|Oracle® Fusion Middleware Developer's Guide for Oracle Application Integration Architecture Foundation Pack
11g Release 1 (188.8.131.52.0)
Part Number E17364-03
This chapter describes how to define and implement Enterprise Business Flows (EBFs).
This chapter includes the following sections:
The EBF is used for implementing a business activity or a task that involves leveraging capabilities available in multiple applications. The EBF is about stringing together a set of capabilities available in applications to implement a coarse-grained business activity or task and composing a new service leveraging existing capabilities. The EBF involves only system-to-system or service-to-service interaction. The EBF has no activity that needs human intervention.
In a canonical integration, the EBF is an implementation of an Enterprise Business Service (EBS) operation and calls other EBSs. It never calls an Application Business Connector Service (ABCS) or the applications directly. In other integration styles, the caller invoking the EBF can be either an application or any other service.
Figure 15-1 shows that the EBF is orchestrating a flow for syncing customers between the source application and the target application. When the sync operation is invoked from the source application, the EBF first checks whether the customer already exists in the target application. If so, it updates the customer in the target application; otherwise, it creates the customer in the target application.
Figure 15-2 demonstrates a flow that is receiving the sales order and orchestrating across customer creation, fulfillment, and update back in the source application with response.
The Oracle Application Integration Architecture (AIA) methodology for designing and implementing an EBF is contract first methodology. Hence, the contract must be defined and created before the implementation of the EBF.
To define the contract:
Identify the EBF.
Identify the pattern for the EBF.
Identify the Enterprise Business Message (EBM) to be used for the requests and responses (if any).
The first task involved in designing a new service is to verify whether it is necessary.
Situations may occur in which other services exist that are already providing some or all of the features identified. Each of the services as well as the operation's description and any metadata should be reviewed before you decide to create either a new service or an operation.
An EBF is needed when an EBS operation must be implemented with a set of tasks and involves invoking of multiple services.
In a canonical based integration, an EBF can invoke only another EBS.
The Enterprise Business Flow is modeled to implement a single operation.
To identify the message exchange pattern (MEP) for an EBF:
Based on the understanding of the business process requirement from the Functional Design Document (FDD), identify the triggering event for the EBF.
Example 15-1 Example of Message Exchange Pattern identification for EBF
<operation name="InterfaceSalesOrderToCustomer"> <documentation> <svcdoc:Operation> <svcdoc:Description>This operation is used to interface sales order to customer</svcdoc:Description> <svcdoc:MEP>ASYNC_REQ_RESPONSE</svcdoc:MEP> <svcdoc:DisplayName>InterfaceSalesOrderToCustomer</svcdoc:DisplayName> <svcdoc:LifecycleStatus>Active</svcdoc:LifecycleStatus> <svcdoc:Scope>Public</svcdoc:Scope> </svcdoc:Operation> </documentation> <input message="client:InterfaceSalesOrderToCustomerReqMsg"/> </operation>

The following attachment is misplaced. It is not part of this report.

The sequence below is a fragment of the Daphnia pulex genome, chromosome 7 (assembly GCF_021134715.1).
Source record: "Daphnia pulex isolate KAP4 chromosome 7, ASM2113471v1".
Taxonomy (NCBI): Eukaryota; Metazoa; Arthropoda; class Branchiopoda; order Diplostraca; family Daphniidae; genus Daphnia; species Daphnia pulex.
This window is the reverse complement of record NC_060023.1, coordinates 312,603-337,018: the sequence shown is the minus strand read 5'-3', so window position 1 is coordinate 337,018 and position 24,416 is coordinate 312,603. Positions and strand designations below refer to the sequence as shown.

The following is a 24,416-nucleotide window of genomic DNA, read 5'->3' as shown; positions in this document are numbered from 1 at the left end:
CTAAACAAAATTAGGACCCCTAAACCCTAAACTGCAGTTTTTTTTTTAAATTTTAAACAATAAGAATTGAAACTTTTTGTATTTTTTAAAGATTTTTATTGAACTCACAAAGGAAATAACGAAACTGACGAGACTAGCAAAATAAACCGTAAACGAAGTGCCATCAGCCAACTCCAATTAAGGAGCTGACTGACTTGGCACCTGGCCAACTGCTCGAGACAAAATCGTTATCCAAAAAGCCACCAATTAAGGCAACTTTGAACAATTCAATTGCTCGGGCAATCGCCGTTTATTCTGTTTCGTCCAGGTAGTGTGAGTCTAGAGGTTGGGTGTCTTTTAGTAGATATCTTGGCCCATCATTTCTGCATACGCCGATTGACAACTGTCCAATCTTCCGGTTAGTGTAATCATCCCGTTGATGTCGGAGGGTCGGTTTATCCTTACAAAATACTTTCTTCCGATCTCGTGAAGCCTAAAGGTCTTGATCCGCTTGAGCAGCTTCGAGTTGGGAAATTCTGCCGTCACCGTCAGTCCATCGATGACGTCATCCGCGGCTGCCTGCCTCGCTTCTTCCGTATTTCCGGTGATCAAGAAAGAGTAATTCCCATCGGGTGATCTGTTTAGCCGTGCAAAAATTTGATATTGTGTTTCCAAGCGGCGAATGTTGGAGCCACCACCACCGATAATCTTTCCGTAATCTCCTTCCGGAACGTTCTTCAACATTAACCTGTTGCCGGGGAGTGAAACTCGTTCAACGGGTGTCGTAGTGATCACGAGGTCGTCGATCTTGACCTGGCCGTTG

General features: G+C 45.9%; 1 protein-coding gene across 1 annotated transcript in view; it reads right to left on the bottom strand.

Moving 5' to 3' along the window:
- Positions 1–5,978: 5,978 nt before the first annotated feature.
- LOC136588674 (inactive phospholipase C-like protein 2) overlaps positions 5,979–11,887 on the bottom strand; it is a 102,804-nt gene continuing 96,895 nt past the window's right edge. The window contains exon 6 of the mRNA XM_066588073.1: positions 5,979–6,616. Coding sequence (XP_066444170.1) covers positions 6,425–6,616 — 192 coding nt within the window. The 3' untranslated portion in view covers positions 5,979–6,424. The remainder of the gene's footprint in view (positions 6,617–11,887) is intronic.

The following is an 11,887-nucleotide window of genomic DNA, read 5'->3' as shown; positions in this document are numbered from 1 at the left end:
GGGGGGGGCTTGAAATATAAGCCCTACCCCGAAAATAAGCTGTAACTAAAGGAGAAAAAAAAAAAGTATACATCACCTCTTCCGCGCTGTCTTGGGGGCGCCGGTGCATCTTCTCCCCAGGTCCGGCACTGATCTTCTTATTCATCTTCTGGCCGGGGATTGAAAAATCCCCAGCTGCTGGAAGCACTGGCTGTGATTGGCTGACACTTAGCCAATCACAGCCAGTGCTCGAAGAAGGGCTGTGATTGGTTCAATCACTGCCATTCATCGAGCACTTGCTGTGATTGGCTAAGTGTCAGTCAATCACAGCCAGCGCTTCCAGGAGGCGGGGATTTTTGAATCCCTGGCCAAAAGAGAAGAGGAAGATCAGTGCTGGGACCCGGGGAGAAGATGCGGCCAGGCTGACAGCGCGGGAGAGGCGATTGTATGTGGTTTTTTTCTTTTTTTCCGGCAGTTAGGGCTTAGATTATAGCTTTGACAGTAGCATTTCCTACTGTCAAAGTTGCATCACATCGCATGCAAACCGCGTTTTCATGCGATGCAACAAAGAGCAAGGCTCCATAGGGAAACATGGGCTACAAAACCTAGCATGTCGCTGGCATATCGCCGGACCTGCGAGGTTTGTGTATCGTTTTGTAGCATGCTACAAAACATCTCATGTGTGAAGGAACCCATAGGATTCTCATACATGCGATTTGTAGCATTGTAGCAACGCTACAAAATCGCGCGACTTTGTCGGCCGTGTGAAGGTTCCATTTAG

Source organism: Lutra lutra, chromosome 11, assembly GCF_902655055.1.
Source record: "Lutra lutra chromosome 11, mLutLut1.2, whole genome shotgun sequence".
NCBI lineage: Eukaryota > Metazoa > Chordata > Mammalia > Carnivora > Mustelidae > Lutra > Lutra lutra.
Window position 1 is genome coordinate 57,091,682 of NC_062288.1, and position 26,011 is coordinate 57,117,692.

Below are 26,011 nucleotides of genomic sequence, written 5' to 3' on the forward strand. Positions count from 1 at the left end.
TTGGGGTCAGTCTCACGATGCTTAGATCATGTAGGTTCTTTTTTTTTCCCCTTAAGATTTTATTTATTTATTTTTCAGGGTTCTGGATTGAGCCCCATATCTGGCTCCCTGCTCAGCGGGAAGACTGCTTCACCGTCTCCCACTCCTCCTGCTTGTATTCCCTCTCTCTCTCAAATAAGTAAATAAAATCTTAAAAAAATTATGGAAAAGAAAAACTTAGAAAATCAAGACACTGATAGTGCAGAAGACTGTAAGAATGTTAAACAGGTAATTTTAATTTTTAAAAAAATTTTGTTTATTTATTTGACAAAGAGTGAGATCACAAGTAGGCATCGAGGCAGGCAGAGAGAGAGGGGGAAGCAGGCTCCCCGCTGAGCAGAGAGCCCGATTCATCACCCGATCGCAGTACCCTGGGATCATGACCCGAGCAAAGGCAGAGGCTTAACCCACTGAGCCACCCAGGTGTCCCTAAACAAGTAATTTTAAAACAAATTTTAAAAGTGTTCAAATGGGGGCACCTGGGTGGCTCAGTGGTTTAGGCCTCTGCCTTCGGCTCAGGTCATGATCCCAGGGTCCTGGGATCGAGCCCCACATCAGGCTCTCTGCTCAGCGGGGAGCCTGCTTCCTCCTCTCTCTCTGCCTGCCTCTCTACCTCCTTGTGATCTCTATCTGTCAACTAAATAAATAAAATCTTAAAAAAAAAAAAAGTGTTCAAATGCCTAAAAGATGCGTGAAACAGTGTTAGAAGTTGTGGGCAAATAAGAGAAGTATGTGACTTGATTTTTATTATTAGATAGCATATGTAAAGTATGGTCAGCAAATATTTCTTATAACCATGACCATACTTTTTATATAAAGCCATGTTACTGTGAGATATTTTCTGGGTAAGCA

If the control is to be blocked until a response is returned to the point of invocation, choose EBF Request-Reply pattern. This would be a synchronous call.
If after the EBF is invoked the triggering point does not wait for the response and continues on, this invocation of the EBF would be an asynchronous call.
Check whether the processing of the EBF results in a response.
Is there a need to correlate the request and the response?
If the answer is yes, this is a case of delayed response. Use the EBF request-delayed response pattern. If the answer is no, then choose the EBF fire-and-forget pattern.
Any EBF operation invoked as a result of a subscription to a publish event should use the EBS subscribe pattern.
To identify the message structure:
A CBP is implemented by orchestrating calls to external services. The event triggering the CBP indicates the business object with which the CBP will be dealing.
Depending on the integration style, the message structure is decided as described below:
If the business object is available in the existing Enterprise Business Message (EBM), use it.
If the business object is not available in the existing EBM but can be assembled from the existing Enterprise Business Object (EBO) Library, construct it.
If the business object is not available in the EBO Library, identify a payload suitable for capturing all relevant information and processing in the CBP.
To create the contract for an EBF:
Identify the EBM.
Construct the WSDL for the EBF.
Annotate the service interface.
Ensure WS-1 basic profile conformance.
To implement the EBF:
Create a new WSDL.
Create a WSDL for the EBF following the EBF naming standards and the WSDL templates provided.
Implement the EBF as a synchronous or asynchronous BPEL process.
For more information about the details of creating BPEL projects in Oracle JDeveloper, see the Oracle BPEL Process Manager Developer's Guide.
Follow Section 12.5, "Implementing the Asynchronous Request Delayed Response MEP" for details on how to use BPEL to implement asynchronous request-delayed response pattern. The difference is that the EBF deals with EBMs.
Enable error handling and logging.
EBSs should handle errors to enable clients or administrators to resubmit or retrigger processes. This is done through a central error handler.
For more information, see Chapter 24, "Configuring Oracle AIA Processes for Error Handling and Trace Logging"
Enable extensibility points in the EBF.